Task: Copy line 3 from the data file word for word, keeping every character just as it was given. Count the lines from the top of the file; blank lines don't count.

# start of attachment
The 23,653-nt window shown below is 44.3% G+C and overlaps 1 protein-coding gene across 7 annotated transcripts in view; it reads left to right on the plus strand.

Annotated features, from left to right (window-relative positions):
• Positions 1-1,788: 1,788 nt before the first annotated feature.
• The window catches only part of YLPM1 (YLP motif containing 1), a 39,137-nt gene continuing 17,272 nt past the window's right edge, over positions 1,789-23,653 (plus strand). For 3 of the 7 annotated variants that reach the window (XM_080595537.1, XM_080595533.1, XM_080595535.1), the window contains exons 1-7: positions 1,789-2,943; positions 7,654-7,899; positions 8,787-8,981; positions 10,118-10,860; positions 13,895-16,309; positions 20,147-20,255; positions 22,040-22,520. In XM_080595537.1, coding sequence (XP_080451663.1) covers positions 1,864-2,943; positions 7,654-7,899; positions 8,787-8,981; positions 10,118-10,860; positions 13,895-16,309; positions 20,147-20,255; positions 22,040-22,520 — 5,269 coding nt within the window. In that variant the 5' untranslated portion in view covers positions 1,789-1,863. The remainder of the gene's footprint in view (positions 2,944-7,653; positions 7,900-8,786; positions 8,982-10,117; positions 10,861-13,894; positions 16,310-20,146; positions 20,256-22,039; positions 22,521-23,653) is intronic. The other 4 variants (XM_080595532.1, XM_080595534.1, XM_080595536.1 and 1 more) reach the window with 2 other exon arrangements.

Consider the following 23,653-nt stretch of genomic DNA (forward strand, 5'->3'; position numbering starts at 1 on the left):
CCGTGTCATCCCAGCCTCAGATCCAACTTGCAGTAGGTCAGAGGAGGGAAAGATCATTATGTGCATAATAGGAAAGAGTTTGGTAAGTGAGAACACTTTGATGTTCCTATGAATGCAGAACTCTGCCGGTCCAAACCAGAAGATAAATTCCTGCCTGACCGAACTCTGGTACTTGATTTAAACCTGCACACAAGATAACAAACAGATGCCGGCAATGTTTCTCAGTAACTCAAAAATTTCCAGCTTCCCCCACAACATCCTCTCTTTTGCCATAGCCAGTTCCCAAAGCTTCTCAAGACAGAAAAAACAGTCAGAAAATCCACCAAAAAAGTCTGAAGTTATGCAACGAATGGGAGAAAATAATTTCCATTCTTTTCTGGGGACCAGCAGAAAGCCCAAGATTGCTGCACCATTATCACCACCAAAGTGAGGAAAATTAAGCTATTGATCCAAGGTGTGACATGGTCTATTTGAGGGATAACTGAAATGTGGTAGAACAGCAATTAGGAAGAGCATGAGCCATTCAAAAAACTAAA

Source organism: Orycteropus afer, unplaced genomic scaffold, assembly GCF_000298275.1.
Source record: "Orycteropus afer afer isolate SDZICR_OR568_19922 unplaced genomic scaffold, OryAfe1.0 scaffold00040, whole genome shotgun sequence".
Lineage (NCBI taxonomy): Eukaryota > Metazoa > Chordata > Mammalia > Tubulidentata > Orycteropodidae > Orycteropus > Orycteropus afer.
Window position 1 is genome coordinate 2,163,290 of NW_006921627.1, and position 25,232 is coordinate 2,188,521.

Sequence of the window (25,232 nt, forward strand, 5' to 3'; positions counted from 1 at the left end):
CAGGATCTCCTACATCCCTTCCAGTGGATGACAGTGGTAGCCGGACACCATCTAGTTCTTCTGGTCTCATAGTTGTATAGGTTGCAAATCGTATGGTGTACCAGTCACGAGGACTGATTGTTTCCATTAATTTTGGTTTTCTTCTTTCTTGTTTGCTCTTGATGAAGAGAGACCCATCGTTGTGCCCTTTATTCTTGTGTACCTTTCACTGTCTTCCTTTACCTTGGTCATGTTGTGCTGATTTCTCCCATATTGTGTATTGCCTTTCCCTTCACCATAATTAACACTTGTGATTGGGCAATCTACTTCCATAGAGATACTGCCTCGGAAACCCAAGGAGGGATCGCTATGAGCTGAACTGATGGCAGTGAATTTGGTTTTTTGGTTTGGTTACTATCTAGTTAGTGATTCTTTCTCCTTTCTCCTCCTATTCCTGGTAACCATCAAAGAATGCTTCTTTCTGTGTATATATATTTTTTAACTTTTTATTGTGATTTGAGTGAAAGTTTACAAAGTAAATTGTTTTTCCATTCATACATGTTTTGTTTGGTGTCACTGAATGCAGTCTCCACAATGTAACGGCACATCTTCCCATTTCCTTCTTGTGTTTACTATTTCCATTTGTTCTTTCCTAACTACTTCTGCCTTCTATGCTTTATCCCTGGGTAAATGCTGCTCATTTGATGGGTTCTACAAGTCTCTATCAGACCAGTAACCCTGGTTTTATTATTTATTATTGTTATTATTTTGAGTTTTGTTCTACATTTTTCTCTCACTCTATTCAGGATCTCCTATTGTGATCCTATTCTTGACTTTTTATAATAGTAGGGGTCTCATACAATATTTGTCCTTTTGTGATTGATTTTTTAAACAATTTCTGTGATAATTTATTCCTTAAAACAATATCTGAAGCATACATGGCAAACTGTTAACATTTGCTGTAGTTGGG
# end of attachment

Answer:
• Positions 1-1,788: 1,788 nt before the first annotated feature.